The Jule Collins Smith Museum of Fine Art was forced to close its doors when Auburn University did. However, the museum isn’t quite ready to give up serving the public yet.
Its exhibits are heading online for virtual viewing.
“We closed to the public per alignment with the university,” said Cindi Malinick, the museum’s director and chief curator. “And what that meant was, a host of programatic events, public and private [were canceled].”
Speaker engagements were canceled and exhibition openings were postponed, but the museum began working on allowing the public to view exhibits online, she said.
“We’re also looking at other kinds of ways to connect. Our education team is working on pulling together some online activities for teachers, for them to continue to connect with their students,” Malinick said.
Additionally, Jule Collins Smith has been able to partner with other museums across the country, and even internationally, said Charlotte Hendrix, communications and marketing specialist.
#museumfromhome is a popular hashtag that’s being used for online exhibits and museum aspects, Hendrix said.
“Many museums are contributing to the online dialogue because this is one way that we can sort of go beyond our walls,” she said.
“Of course we always want an in-person visit because that’s going to be a meaningful experience with art, but what we’re trying to do as best we can is to translate that to the digital space.”
The front page of the Jule Collins Smith Museum website (http://jcsm.auburn.edu) has two pages.
The first shares the news that the museum is closed to the public, but the next asks viewers to “Explore Our Digital Exhibition: ‘From Her Innermost Self Visionary Art of Southern Women.’”
The online tour is easy to follow. Information is provided about the exhibition, with images to click on and learn more about.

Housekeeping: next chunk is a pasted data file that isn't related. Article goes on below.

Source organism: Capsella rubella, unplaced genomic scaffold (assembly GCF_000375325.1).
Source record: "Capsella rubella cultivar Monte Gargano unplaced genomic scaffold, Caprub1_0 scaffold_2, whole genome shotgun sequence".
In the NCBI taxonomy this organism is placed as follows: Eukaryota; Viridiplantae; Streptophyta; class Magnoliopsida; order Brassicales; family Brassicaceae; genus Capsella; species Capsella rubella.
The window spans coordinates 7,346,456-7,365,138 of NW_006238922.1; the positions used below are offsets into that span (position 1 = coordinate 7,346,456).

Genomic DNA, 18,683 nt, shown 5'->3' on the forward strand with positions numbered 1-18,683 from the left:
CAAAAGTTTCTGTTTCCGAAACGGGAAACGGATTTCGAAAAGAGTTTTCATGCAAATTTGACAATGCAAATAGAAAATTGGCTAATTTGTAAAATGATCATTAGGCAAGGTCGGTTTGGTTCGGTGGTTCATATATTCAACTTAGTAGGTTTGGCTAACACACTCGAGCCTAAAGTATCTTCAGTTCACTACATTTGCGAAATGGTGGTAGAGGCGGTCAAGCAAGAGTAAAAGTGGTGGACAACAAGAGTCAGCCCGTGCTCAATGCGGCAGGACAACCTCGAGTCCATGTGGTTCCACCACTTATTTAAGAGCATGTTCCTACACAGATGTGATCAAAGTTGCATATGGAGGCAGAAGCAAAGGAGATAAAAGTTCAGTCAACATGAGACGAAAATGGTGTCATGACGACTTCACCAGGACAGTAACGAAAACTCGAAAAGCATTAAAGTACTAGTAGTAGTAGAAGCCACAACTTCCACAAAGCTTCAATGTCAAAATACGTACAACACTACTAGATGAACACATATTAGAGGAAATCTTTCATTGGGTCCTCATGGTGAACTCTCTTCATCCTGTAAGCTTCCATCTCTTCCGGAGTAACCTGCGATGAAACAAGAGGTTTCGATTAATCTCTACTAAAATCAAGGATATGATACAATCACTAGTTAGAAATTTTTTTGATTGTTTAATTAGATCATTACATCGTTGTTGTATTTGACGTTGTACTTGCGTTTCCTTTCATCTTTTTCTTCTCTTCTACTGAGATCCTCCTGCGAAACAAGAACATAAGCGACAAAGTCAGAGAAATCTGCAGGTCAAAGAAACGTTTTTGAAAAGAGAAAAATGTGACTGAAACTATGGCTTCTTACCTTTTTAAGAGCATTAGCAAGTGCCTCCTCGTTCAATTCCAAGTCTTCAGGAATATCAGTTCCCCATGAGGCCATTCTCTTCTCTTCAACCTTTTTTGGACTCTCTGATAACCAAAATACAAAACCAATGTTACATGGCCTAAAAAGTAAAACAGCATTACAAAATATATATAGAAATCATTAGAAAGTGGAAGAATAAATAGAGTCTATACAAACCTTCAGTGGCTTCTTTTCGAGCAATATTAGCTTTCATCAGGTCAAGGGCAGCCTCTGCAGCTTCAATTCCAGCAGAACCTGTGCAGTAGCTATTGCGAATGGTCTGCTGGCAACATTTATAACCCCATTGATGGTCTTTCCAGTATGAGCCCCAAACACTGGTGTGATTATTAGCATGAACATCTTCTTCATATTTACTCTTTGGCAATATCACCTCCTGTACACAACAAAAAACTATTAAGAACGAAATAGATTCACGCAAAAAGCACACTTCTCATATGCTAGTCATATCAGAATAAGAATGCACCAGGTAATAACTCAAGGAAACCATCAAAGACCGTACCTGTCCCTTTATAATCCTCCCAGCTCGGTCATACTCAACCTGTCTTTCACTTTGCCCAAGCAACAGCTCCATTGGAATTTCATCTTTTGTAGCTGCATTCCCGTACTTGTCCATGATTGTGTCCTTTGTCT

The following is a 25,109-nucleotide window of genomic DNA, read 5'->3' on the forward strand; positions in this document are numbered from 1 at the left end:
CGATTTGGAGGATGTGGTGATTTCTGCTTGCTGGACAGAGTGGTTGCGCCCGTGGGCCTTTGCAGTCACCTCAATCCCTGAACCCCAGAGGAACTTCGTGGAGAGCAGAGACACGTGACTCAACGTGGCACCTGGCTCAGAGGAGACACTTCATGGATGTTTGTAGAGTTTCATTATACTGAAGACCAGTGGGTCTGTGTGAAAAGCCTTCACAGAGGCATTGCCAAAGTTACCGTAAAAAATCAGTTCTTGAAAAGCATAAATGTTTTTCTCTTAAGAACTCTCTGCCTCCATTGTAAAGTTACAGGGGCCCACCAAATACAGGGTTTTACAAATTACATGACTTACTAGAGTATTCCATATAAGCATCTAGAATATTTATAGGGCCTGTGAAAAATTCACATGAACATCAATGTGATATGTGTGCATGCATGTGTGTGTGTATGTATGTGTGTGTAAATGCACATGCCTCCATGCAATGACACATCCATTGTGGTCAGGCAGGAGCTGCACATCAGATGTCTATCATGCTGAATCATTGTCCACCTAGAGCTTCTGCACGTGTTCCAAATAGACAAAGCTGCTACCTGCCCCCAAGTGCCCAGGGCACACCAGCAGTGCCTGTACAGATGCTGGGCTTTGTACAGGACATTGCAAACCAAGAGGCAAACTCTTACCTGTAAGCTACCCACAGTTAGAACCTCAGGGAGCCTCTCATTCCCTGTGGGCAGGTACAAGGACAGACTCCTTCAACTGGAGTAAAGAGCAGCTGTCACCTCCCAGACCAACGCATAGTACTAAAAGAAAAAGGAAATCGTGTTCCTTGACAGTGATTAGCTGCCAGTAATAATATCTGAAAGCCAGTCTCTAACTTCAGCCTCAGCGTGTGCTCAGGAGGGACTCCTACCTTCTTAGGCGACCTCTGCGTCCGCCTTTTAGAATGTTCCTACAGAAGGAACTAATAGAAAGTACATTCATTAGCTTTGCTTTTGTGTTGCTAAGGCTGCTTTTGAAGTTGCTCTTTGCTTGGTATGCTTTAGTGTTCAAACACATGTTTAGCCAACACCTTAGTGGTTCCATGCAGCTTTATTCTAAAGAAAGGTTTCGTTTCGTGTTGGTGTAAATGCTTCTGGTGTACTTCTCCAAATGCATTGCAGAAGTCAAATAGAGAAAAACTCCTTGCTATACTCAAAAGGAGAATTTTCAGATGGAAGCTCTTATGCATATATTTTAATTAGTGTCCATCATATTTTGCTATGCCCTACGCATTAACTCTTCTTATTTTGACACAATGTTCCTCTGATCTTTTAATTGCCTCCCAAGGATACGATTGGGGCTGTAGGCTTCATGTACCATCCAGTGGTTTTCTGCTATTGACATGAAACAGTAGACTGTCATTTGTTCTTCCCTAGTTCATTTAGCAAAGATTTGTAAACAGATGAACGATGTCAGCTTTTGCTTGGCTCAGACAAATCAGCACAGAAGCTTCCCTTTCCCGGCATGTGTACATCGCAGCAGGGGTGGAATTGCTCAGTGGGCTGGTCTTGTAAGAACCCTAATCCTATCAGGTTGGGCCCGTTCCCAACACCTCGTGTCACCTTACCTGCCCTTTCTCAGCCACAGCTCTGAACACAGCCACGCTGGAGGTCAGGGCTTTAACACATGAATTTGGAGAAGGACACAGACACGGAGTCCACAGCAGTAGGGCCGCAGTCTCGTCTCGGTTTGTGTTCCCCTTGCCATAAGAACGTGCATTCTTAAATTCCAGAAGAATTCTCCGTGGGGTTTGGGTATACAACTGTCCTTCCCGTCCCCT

“Museums everywhere have been examining how to connect with communities that have not traditionally been walking through the doors,” Malinick said. “The whole world, this pandemic has set everyone really rethinking not only their day to day operations but some core values.
“And a core value for this museum and the university in particular, related to its land-grant legacy is to connect with rural populations. So it’s a privilege to be able to work in this regard.”
One major exhibit that the museum was working on involved showcasing art by women and exhibits curated by women in accordance with the 100-year anniversary of women’s suffrage.
“We, along with, museums and other cultural institutions across the nation have focused our exhibitions on women,” Malinick said.
The National Museum of Women in the Arts is running a campaign to support women artists, an instagram hashtag, #fivewomenartists.
The Jule Collins Smith Museum has joined the movement, Malinick said, and has posted their art online, with information.
“We’re going to continue to focus on that theme in particular this year, again to continue on to celebrate this achievement by women and to elevate all the art in our collection by women,” she said.
The museum has several outdoor pieces that Hendrix encouraged Auburn residents to check out while the indoor exhibits are closed. Last week, many walkers and joggers could be seen around the museum’s perimeter.
There are 15 sculptures around the grounds, she said, some that are interactive as well.
“In coming out, consider the recommendations of the health experts,” Hendrix said. “But it is something that, people are looking for ways to remain active and it’s a beautiful setting to find some serenity in these trying times.
“We just want to encourage everyone to remain safe.”